Prison Biz Blasts Suit Over Virus-Linked Stock Drop

By Rachel O'Brien
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Law360 (August 13, 2020, 3:29 PM EDT) -- A private prison operator urged a Florida federal judge Wednesday to toss a proposed class action alleging it misled investors about its response to the COVID-19 pandemic and caused the company's stock price to drop, calling the suit a text-book example of a baseless "strike suit."

Investor Steve Hartel omitted the numerous disclosures that The GEO Group included in its regulatory filings and in public statements when he filed his suit alleging the company hid that COVID-19 had spread in one of its facilities, the company said in its motion to dismiss Wednesday.

"Plaintiff's bare-bone allegations of securities fraud are facially defective and amount to nothing more than a thinly-veiled effort to extort a settlement predicated entirely on a decline in the GEO Group's share price in the midst of an unprecedented global pandemic," the company said.

The GEO Group owns, leases and manages secure facilities, processing centers and reentry facilities in the U.S., Australia, South Africa and the U.K., with 95,000 beds at 129 facilities.

Hartel, a Colorado resident, filed suit in July against the Boca Raton-based company, CEO George C. Zoley and Chief Financial Officer Brian R. Evans on behalf of a proposed class of people who bought GEO Group securities between Feb. 27, 2020, and June 16, 2020.

Alleging the company misled investors about its response to the pandemic, Hartel cited a June 17 article by The Intercept titled "GEO Group's Blundering Response to the Pandemic Helped Spread Coronavirus in Halfway Houses."

Hartel alleges the article's details caused GEO Group's stock price to fall $1.03 per share, or 7.8%, to close at $12.17 per share on June 17.

The article said there was a COVID-19 outbreak at halfway house Grossman Center in Leavenworth, Kansas, a facility that "was for weeks the hardest hit federal halfway house in the country."

The news outlet quoted a resident as saying the facility had done "absolutely nothing" to mitigate the spread of the virus other than not providing passes for residents to visit family, under orders from the U.S. Bureau of Prisons, according to the complaint.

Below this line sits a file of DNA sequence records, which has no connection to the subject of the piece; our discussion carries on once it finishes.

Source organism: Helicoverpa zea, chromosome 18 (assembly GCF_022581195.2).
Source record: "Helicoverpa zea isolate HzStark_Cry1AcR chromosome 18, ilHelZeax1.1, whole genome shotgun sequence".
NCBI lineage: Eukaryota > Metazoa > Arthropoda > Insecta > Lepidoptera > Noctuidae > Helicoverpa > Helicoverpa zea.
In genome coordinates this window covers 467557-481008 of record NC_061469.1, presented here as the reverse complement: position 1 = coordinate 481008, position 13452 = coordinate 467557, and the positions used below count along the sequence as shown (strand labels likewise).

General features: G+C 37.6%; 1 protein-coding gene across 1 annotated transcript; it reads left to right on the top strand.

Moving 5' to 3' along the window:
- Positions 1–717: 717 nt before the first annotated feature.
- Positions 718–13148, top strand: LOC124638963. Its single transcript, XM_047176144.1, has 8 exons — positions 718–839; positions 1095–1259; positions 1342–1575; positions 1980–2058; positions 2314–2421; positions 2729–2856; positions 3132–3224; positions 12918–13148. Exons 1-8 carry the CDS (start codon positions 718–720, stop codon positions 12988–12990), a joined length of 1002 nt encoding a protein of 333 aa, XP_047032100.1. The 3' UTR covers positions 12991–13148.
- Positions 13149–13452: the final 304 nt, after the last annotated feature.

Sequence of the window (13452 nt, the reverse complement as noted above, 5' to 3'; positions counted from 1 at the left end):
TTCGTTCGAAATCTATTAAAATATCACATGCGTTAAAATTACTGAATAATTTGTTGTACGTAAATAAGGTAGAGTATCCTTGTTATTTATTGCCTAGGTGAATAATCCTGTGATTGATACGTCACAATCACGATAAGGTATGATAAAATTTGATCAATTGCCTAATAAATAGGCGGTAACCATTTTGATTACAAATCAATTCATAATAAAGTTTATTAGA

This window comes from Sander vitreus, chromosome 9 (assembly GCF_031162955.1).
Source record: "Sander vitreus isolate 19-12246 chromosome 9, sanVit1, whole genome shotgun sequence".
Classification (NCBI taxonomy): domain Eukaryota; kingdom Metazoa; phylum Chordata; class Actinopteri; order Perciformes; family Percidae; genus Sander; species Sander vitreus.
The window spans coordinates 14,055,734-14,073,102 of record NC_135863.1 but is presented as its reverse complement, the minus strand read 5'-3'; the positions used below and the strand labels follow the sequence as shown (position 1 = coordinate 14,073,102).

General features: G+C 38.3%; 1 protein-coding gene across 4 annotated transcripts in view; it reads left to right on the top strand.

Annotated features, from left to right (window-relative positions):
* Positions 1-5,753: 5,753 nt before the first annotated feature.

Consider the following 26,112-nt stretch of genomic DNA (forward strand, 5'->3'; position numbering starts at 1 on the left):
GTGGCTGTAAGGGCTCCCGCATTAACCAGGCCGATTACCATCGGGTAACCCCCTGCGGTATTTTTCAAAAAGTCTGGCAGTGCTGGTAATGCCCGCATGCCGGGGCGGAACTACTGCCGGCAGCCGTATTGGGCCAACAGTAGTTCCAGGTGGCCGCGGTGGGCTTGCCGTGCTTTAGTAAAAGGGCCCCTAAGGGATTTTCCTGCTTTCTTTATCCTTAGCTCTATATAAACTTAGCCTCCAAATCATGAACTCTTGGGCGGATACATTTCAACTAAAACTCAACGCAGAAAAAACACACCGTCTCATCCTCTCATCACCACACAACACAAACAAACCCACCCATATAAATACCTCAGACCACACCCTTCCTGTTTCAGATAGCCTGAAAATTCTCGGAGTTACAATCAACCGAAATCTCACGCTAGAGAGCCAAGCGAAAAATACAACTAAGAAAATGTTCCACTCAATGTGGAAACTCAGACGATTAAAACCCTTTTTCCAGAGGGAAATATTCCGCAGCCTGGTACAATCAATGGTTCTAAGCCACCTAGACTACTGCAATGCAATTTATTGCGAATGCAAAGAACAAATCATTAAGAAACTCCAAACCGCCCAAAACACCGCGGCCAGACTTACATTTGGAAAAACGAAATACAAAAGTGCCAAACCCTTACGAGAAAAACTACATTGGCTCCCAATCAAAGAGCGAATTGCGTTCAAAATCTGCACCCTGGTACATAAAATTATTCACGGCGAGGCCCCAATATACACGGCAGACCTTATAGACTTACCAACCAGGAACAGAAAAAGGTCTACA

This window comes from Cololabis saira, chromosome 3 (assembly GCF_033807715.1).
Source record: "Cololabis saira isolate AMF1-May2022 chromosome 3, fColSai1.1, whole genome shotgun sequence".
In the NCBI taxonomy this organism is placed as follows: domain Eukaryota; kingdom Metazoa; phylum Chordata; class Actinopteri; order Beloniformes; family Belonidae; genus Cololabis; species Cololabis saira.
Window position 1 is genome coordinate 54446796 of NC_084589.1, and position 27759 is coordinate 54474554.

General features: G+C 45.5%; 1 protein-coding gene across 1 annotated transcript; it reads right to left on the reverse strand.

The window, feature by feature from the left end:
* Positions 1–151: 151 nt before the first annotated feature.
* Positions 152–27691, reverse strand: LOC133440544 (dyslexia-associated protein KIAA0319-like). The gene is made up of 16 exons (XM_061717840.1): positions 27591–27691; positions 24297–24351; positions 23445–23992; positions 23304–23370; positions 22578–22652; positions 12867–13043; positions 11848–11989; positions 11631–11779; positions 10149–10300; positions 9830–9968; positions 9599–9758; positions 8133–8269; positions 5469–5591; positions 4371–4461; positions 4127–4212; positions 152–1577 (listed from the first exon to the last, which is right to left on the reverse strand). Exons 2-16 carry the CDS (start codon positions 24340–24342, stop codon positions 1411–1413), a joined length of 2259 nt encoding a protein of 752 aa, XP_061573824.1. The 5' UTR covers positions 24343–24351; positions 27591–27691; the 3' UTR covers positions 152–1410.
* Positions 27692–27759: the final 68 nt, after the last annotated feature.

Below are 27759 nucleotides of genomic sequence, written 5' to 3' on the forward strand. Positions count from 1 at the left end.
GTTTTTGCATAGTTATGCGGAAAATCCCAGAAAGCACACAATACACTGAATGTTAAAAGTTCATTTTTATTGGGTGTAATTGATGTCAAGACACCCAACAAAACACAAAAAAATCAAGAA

Hartel claimed this contrasted with The GEO Group's statements in filings with the U.S. Securities and Exchange Commission, statements made during an April 30 earnings call and a June 1 press release saying the company was taking "comprehensive steps to address and mitigate the risks of COVID-19."

In the motion to dismiss, The GEO Group claims Hartel "cherry-pick[ed]" statements to make his case, attempting to "capitalize" on the drop in stock prices.

The company said it followed the Centers for Disease Control and Prevention's recommendation when it issued guidance to its facilities on how to prevent the spread of COVID-19.

The theory advanced in the complaint — that GEO Group misled the public about its response to the pandemic — "is premised on a gross distortion of the impact on the GEO Group's stock price of that one article focused on one facility," the motion said.

"The import of that article is overstated by plaintiff to fit his narrative. There was no 'truth' revealed by this article," the filing said.

The GEO Group argued it was widely known between March and June that there were virus outbreaks at correctional facilities, including an earlier outbreak at the same halfway house.

The company notes that the same day the article was published, its competitor in the private correctional facility industry, CoreCivic Inc., announced it would suspend its quarterly dividend while evaluating its corporate structure and capital allocation.

GEO Group cited news articles that attribute GEO's stock drop to investors reacting to the CoreCivic announcement.

"Plaintiff completely ignores this announcement (as well as prior news stories about the specific halfway house discussed in the article), and completely ignores the likelihood that the GEO Group's stock drop was in response to that industry news –– because it does not fit his contrived narrative," the motion said.

The company said it didn't mislead the public about the state of its facilities during the pandemic but "each of the challenged statements are factually accurate and well-founded when placed in the proper context of the GEO Group's public statements."

Instead, GEO Group argued, the investor ignored risk disclosures and cautionary statements in the company's SEC filings.

The disclosures explicitly cautioned shareholders that the company was unable to predict how the COVID-19 pandemic will impact its finances, the motion said.

The company also said the filings disclosed that there was transmission of COVID-19 at some facilities in the second quarter of 2020 and that if it wasn't able to mitigate the transmission, its finances and operations would be hurt, according to the motion.

Counsel for the parties didn't immediately respond to requests for comment Thursday.

Hartel is represented by Jayne A. Goldstein of Shepherd Finkelman Miller & Shah LLP, James M. LoPiano of Pomerantz LLP and Peretz Bronstein of Bronstein Gewirtz & Grossman LLC.

The GEO Group is represented by Brian P. Miller and Samantha J. Kavanaugh of Akerman LLP.

Zoley and Evans are represented by William K. Hill, George S. LeMieux and Ernest "EJ" A. Cox IV of Gunster Yoakley & Stewart PA.

The case is Hartel v. The Geo Group Inc. et al., case number 9:20-cv-81063, in the U.S. District Court for the Southern District of Florida.

--Additional reporting by Nathan Hale. Editing by Alyssa Miller.

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